A Feature Review of
For the Glory: Eric Liddell’s Journey from Olympic Champion to Modern Martyr
Reviewed by Emma Sleeth Davis
When most people hear the name Eric Liddell, they think of the Scottish runner who refused to run on the Sabbath and won gold at the 1924 Olympics in Chariots of Fire. The movie, of course, is only half of the story.
In For the Glory, Duncan Hamilton takes an in-depth look at the life of Eric Liddell, from his missionary childhood in China, through his schooldays in Scotland, and at the height of his fame at the Olympics. But where Chariots of Fire closes to the triumphant strains of Vangelis, Hamilton uncovers the even more remarkable second half of Liddell’s life—as a missionary in China, devoted husband and father, and heroic internee during WWII.
Liddell was raised in China until he was six, at which point he and his older brother, Rob, were sent to Eltham, a London boarding school for the children of missionaries. At Edinburgh University, Liddell played rugby, and in 1921, at age nineteen, he was selected to play for the Scottish national team. The same year, he was spotted by running coach Tom McKerchar; with improved technique and strategy, Liddell quickly began winning races across Scotland.
Liddell faced world-class opponents—including Harold Abrahams, Liddell’s foil in Chariots of Fire—for the first time at Stamford Bridge, where he set a new British 100-meter record. When his athletic success began to draw crowds, Liddell used the opportunity to talk about his faith; for Liddell, following Christ always came first. When it was revealed that the Olympic heats for the 100 meter were scheduled for a Sunday, Liddell said he would not run on the Sabbath. The British Olympic Association thought Liddell was betraying his country, but Liddell’s allegiance was always to the Kingdom of God over any nation.
After setting a new world record at the 1924 Olympics in the 400 meters, Liddell became a national celebrity. But instead of basking in his glory or training for the next Olympics, he departed for China. There he taught chemistry at a cosmopolitan Anglo-Chinese school and met his wife, Florence. Together they had two daughters, Patricia and Heather.
Amidst nation-wide upheaval and vicious fighting between war lords, Nationalists, and Communists, Liddell was reassigned to a rural outpost. The London Missionary Society deemed it too dangerous for Florence and the girls to accompany him. Often harassed, robbed, and shot at, Liddell faithfully witnessed throughout the countryside.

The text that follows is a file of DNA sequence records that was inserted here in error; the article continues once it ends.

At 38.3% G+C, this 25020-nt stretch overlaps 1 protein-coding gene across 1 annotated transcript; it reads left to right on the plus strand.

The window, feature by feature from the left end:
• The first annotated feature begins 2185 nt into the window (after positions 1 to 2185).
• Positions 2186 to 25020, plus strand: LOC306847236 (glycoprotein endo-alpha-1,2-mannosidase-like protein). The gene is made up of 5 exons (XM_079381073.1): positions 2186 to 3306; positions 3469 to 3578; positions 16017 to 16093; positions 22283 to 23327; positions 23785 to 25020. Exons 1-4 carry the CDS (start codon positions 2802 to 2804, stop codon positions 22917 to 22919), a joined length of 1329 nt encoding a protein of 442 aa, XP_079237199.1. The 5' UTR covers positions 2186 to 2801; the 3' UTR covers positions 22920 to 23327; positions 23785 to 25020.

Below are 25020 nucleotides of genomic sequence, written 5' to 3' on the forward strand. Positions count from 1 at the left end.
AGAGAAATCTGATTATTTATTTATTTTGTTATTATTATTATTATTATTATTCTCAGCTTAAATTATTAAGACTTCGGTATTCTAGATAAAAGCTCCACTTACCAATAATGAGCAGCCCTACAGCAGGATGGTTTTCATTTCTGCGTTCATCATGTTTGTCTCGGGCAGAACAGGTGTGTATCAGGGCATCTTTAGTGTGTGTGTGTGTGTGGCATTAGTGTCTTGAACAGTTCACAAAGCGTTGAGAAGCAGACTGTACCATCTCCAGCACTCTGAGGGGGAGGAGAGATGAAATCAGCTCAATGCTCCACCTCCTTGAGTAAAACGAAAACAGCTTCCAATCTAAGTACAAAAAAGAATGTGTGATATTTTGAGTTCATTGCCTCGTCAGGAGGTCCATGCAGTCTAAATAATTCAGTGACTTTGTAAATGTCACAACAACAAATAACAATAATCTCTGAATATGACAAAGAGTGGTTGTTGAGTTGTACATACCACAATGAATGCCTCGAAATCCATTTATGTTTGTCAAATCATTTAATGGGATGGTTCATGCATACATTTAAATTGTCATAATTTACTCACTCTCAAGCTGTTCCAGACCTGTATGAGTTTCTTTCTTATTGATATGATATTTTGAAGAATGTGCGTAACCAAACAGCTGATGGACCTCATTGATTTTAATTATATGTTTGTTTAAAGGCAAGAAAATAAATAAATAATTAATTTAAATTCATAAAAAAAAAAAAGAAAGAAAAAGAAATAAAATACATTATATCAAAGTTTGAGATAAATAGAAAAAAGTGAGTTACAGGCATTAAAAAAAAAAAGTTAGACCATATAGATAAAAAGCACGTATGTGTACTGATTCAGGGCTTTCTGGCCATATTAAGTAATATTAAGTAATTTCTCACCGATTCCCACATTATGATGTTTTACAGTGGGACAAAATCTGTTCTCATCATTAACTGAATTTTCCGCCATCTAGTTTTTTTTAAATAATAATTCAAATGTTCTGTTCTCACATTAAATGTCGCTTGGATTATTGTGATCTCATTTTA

When it became clear that war with the Japanese was approaching, Liddell put Florence, who was pregnant with their third child, and their daughters on a boat for Canada. He decided to remain in China, where he felt God still wanted him. In 1943, Liddell and 1,800 other foreigners were interned at Weihsien, a camp 150 by 200 yards surrounded by wall, barbed wire, and electric fence.
Conditions in Weihsien were atrocious. Insufficient shelter, clothes, sanitation, and medical care were only the beginning of the problems. Constant work, freezing winters, and malnutrition wore everyone down. The tight quarters caused constant squabbles.
In all the squalor, Liddell became an informal leader of the multinational inmates. He mediated disputes, worked tirelessly, and often gave his food to others. To raise morale, he participated in Sports Day races; even though he was in his forties and handicapped himself, he always won, an indomitability mirrored by his unflaggingly good spirits. Liddell also preached sermons and taught Sunday School classes. He became known as “Uncle Eric” to the youth, to whom he taught chemistry from memory and coached in running and other sports. Liddell became such a central figure in the camp and was so in demand that his bunkmates put an “In/Not In” sign on their barracks because they were tired of telling visitors that he wasn’t there.
In late autumn 1944 Liddell noticed that his health was deteriorating. He had trouble remembering things and couldn’t work like he used to. Still, he valiantly endeavored to hide his weakness from the people who depended on him, and even ran in one last race. When Liddell finally went to the camp’s hospital, he was told that he was suffering a mental breakdown. The diagnosis was deeply troubling to Liddell, who believed that his faith should have kept him from cracking under the conditions of internment. In reality, he had a brain tumor.
Liddell died in 1945, at age forty-three, just five months before the camp was freed. He never got to see his third daughter, Maureen.
Eric Liddell ran every race God set before him with exceptional humility, class, and endurance. His life deserves the renewed attention it is going to get with the concurrent releases of For the Glory and the movie The Last Race. Duncan Hamilton is a sports writer, so he inserts his own opinions and over-dramatizes some details in a way that feels at odds with his otherwise commendably academic standard of historical accuracy. But turning a biography into a compelling story is an impressive feat that more than makes up for Hamilton’s occasional lapses in literary restraint. For the Glory is a well-researched and worthwhile read that brings to the forefront the inspiring, deeply Christian character of a man who was so much more than his Olympic medals.